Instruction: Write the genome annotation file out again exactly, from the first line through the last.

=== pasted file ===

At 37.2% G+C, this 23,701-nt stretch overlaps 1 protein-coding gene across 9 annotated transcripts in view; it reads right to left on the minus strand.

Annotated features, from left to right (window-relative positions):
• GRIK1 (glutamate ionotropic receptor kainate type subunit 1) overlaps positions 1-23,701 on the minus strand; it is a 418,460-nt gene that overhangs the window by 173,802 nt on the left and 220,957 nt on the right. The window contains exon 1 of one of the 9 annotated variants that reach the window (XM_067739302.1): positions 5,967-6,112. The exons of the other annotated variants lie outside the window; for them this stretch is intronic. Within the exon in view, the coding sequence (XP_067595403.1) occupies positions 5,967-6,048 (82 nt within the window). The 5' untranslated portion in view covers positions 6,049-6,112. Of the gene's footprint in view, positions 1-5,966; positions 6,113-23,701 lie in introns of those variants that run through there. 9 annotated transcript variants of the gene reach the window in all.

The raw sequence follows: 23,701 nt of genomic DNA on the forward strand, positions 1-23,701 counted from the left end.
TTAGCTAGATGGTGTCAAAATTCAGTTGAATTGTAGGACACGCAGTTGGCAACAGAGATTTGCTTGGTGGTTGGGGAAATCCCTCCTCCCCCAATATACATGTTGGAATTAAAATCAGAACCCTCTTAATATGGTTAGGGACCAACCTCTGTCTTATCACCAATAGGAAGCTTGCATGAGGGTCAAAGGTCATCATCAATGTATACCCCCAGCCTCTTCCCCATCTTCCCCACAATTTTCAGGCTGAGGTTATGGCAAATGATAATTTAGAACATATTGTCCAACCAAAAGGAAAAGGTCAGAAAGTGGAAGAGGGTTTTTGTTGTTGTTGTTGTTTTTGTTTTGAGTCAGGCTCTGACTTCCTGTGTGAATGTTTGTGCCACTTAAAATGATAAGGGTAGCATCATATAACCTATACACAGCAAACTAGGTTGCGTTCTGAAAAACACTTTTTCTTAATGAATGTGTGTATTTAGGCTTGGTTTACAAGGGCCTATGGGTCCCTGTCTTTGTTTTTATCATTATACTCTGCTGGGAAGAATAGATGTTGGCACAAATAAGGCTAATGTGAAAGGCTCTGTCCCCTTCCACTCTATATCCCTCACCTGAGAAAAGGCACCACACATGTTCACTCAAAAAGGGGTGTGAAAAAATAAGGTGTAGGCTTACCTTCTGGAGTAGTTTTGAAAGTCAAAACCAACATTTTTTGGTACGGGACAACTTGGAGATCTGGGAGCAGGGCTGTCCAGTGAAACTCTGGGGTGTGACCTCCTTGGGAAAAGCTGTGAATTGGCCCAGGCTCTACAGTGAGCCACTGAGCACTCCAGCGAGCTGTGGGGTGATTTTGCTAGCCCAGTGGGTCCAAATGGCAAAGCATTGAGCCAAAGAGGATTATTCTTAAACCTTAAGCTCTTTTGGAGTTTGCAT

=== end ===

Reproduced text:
At 37.2% G+C, this 23,701-nt stretch overlaps 1 protein-coding gene across 9 annotated transcripts in view; it reads right to left on the minus strand.

Annotated features, from left to right (window-relative positions):
• GRIK1 (glutamate ionotropic receptor kainate type subunit 1) overlaps positions 1-23,701 on the minus strand; it is a 418,460-nt gene that overhangs the window by 173,802 nt on the left and 220,957 nt on the right. The window contains exon 1 of one of the 9 annotated variants that reach the window (XM_067739302.1): positions 5,967-6,112. The exons of the other annotated variants lie outside the window; for them this stretch is intronic. Within the exon in view, the coding sequence (XP_067595403.1) occupies positions 5,967-6,048 (82 nt within the window). The 5' untranslated portion in view covers positions 6,049-6,112. Of the gene's footprint in view, positions 1-5,966; positions 6,113-23,701 lie in introns of those variants that run through there. 9 annotated transcript variants of the gene reach the window in all.

The raw sequence follows: 23,701 nt of genomic DNA on the forward strand, positions 1-23,701 counted from the left end.
TTAGCTAGATGGTGTCAAAATTCAGTTGAATTGTAGGACACGCAGTTGGCAACAGAGATTTGCTTGGTGGTTGGGGAAATCCCTCCTCCCCCAATATACATGTTGGAATTAAAATCAGAACCCTCTTAATATGGTTAGGGACCAACCTCTGTCTTATCACCAATAGGAAGCTTGCATGAGGGTCAAAGGTCATCATCAATGTATACCCCCAGCCTCTTCCCCATCTTCCCCACAATTTTCAGGCTGAGGTTATGGCAAATGATAATTTAGAACATATTGTCCAACCAAAAGGAAAAGGTCAGAAAGTGGAAGAGGGTTTTTGTTGTTGTTGTTGTTTTTGTTTTGAGTCAGGCTCTGACTTCCTGTGTGAATGTTTGTGCCACTTAAAATGATAAGGGTAGCATCATATAACCTATACACAGCAAACTAGGTTGCGTTCTGAAAAACACTTTTTCTTAATGAATGTGTGTATTTAGGCTTGGTTTACAAGGGCCTATGGGTCCCTGTCTTTGTTTTTATCATTATACTCTGCTGGGAAGAATAGATGTTGGCACAAATAAGGCTAATGTGAAAGGCTCTGTCCCCTTCCACTCTATATCCCTCACCTGAGAAAAGGCACCACACATGTTCACTCAAAAAGGGGTGTGAAAAAATAAGGTGTAGGCTTACCTTCTGGAGTAGTTTTGAAAGTCAAAACCAACATTTTTTGGTACGGGACAACTTGGAGATCTGGGAGCAGGGCTGTCCAGTGAAACTCTGGGGTGTGACCTCCTTGGGAAAAGCTGTGAATTGGCCCAGGCTCTACAGTGAGCCACTGAGCACTCCAGCGAGCTGTGGGGTGATTTTGCTAGCCCAGTGGGTCCAAATGGCAAAGCATTGAGCCAAAGAGGATTATTCTTAAACCTTAAGCTCTTTTGGAGTTTGCAT